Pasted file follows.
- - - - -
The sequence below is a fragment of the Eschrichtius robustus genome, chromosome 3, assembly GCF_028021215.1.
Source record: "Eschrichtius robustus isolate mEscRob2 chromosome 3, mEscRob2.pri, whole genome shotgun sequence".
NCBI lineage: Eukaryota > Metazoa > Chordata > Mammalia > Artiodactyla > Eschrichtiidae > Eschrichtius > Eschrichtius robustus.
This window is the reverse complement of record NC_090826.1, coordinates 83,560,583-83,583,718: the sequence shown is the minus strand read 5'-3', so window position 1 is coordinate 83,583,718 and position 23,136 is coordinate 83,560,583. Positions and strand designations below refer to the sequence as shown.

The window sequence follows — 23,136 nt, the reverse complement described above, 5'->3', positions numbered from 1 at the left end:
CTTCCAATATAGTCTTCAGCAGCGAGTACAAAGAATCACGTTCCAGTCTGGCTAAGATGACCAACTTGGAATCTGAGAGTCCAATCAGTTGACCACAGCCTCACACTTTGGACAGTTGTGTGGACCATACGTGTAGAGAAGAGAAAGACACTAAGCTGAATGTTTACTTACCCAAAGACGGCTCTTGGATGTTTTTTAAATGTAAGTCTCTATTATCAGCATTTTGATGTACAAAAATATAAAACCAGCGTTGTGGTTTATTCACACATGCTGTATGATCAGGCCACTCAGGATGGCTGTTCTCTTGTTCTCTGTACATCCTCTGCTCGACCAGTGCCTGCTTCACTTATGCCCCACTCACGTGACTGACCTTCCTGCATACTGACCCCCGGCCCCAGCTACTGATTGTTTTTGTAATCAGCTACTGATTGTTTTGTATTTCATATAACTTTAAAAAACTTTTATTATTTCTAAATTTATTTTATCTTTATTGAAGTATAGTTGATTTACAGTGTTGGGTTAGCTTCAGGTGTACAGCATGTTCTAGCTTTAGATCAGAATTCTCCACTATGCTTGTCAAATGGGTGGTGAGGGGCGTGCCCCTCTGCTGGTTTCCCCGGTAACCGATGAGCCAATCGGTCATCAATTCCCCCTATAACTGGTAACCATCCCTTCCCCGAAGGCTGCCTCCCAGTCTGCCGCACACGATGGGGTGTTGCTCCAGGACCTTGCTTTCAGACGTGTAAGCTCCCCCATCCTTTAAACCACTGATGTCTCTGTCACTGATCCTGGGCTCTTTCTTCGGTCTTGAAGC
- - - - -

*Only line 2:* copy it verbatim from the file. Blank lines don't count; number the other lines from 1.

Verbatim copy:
Source record: "Eschrichtius robustus isolate mEscRob2 chromosome 3, mEscRob2.pri, whole genome shotgun sequence".